4 fears keeping you from doing missionary work — and how to overcome them

When it comes to good news like a blockbuster movie, a fun app or a new restaurant, it’s easy to share with friends and family in a heartbeat. 

Why, then, don’t Church members always do the same with the gospel?

The fears and concerns that keep Church members from doing missionary work can be formidable, but not insurmountable, Elder William K. Jackson, General Authority Seventy, taught in an Ensign College devotional broadcast on Jan. 26. “If we can recognize and identify our concerns, the sources of our doubts, then we can fight them,” he said.

He addressed four of the most common concerns that plague prospective member-missionaries, and how to overcome them.

We don’t have the missionary spirit

Many Church members feel they don’t have the desire or yearning to share the gospel, but it is something they can and must gain. 

“As we become more like the Savior, we will develop the same desire to care for and love one another as He did,” Elder Jackson said. “It’s called empathy, charity and friendship, or, in other words, the missionary spirit. They are one and the same.”

Elder William K. Jackson, General Authority Seventy, speaks during an Ensign College devotional broadcast on Jan. 26, 2021.
Elder William K. Jackson, General Authority Seventy, speaks during an Ensign College devotional broadcast on Jan. 26, 2021. Credit: Screenshot

After baptism, Church members receive the gift of the Holy Ghost and it is up to them to keep the Spirit with them through obedience.

“Everyone can and should have the missionary spirit. It is a natural byproduct of trying to be like the Savior,” Elder Jackson said.

We are not qualified to be missionaries

The Lord spelled out the qualifications to be a missionary in Doctrine and Covenants 4:5-6: “And faith, hope, charity and love, with an eye single to the glory of God, qualify him for the work. Remember faith, virtue, knowledge, temperance, patience, brotherly kindness, godliness, charity, humility, diligence.”

The attributes are similar to being a true friend, which is the key to successful missionary work.

One doesn’t need to be a scriptorian or have a degree in public speaking in order to be a missionary. “What we need, what qualifies us to be effective and competent missionaries is to possess a testimony of the gospel and to live it,” Elder Jackson said.

We don’t know how to be missionaries

Church members already know how to share the gospel, Elder Jackson said. “By living the gospel … we are automatically functioning as missionaries,” he said.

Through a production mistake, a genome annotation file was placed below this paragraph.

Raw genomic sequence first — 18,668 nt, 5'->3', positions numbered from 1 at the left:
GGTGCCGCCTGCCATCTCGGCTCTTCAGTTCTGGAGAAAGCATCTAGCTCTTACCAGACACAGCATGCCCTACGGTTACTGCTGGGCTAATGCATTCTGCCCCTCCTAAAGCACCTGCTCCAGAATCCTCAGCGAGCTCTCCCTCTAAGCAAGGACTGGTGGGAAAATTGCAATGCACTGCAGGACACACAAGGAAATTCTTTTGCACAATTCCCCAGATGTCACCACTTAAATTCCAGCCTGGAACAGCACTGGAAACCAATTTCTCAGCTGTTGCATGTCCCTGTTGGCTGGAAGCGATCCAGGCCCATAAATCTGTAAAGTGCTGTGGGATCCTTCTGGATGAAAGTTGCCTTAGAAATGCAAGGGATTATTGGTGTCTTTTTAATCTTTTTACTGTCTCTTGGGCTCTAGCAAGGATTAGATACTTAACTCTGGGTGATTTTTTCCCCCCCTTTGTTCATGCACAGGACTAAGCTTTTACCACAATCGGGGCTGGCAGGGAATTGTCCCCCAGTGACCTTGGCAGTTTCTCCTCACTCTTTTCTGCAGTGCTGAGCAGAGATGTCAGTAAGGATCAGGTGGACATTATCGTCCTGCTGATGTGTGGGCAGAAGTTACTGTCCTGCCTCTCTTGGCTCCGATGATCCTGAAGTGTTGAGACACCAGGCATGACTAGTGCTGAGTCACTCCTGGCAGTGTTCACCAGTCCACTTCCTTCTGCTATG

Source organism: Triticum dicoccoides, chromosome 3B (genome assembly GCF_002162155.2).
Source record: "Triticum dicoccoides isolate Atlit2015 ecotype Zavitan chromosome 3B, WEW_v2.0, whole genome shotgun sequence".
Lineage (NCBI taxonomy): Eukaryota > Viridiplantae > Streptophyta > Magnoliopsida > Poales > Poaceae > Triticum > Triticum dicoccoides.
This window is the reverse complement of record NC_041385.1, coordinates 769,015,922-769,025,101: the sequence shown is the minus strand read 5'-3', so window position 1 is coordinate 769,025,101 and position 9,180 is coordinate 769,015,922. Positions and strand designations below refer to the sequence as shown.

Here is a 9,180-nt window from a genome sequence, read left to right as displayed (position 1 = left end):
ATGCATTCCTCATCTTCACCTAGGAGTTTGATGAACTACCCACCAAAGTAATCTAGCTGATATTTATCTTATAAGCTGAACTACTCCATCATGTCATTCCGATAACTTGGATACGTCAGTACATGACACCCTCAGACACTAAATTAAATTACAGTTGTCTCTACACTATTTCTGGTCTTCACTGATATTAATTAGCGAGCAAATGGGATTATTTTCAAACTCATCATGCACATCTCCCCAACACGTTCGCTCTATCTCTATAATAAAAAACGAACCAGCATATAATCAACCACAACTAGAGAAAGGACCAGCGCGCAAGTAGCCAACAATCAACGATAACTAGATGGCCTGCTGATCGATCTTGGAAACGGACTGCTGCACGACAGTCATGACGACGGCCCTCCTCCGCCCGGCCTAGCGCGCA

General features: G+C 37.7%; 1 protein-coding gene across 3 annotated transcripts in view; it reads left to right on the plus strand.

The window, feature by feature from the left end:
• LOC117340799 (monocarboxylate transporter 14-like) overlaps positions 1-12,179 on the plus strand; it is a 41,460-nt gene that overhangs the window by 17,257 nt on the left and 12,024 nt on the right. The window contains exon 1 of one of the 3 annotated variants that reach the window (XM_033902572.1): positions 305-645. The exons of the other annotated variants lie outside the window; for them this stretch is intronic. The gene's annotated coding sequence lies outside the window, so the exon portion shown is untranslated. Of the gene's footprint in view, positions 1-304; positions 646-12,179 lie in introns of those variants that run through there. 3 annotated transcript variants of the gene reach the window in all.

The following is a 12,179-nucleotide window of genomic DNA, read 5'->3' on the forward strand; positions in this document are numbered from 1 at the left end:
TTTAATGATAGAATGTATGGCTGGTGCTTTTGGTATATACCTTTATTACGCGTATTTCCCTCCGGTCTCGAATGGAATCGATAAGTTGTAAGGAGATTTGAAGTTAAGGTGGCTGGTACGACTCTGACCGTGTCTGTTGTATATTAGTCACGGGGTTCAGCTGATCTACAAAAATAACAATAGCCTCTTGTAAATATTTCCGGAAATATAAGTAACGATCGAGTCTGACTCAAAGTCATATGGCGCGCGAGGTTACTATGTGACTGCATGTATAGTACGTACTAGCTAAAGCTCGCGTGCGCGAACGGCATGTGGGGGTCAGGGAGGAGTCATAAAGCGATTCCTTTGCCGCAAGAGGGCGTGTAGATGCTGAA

“The most effective way to be a good missionary is through the power of example.”

One way to set an example of the gospel is through sincere service. Christ Himself came to the earth to serve and minister to others. Service is “one of the highest forms of true friendship,” Elder Jackson said.

He suggested smiling at others, greeting new or unfamiliar people at church, making a phone call, inviting someone to an activity or outing, giving a ride to a member or investigator to church and other small acts of service. 

Elder William K. Jackson, General Authority Seventy, speaks during an Ensign College devotional broadcast on Jan. 26, 2021.
Elder William K. Jackson, General Authority Seventy, speaks during an Ensign College devotional broadcast on Jan. 26, 2021. Credit: Screenshot

Church members can be completely sincere when extolling the virtues of the restored Church of Jesus Christ because it is true.

“Just live the gospel, love our neighbors and create opportunities for the Spirit to touch another soul,” Elder Jackson said. “Love, share and invite. Practice what we preach. Nothing could or should be more natural.”

We don’t want to offend or alienate our friends or family members

“Sharing, especially something genuinely special to you, done sincerely, will never offend a true friend,” Elder Jackson said.

How does he know this? He shared a few experiences he had meeting members of other faiths — a Jewish rabbi, a Jain temple priest and a young Muslim man. Each of these people shared something sacred and special with Elder Jackson and his family. The rabbi shared a Hanukkah feast, the Jain priest gave a small stone statue of one of his gods, and the Muslim man gave a copy of the Quran.

“Was I or my family members offended by these people? Did their sharing with me those things most dear to them make me angry?” Elder Jackson asked. “Not in the least. I was flattered. I felt special. A bond was formed that will never be broken.

“We should take note of their willingness to share with others not of their faith, and go and do likewise.”

Church members have not been called to convert the whole world — just to share and help the Savior by exposing people to the truth, he said. “We create opportunities for the Spirit to influence others and touch hearts so that they can make up their own minds. That is how the Savior taught.”

There are many beautiful teachings of the restored Church to share with others, along with the wonderful gift of the Book of Mormon.

Missionary work is not so hard or all that scary, Elder Jackson said. “It’s just serving and loving those around us. It is being a good friend. It is being Christian and creating opportunities for the Spirit, who has been given the assignment of doing all the heavy lifting. Loving, sharing and inviting in a normal and natural way.”

Church members have the fullness of the gospel of Jesus Christ. “It is our obligation and our great privilege to share it in so many different ways.”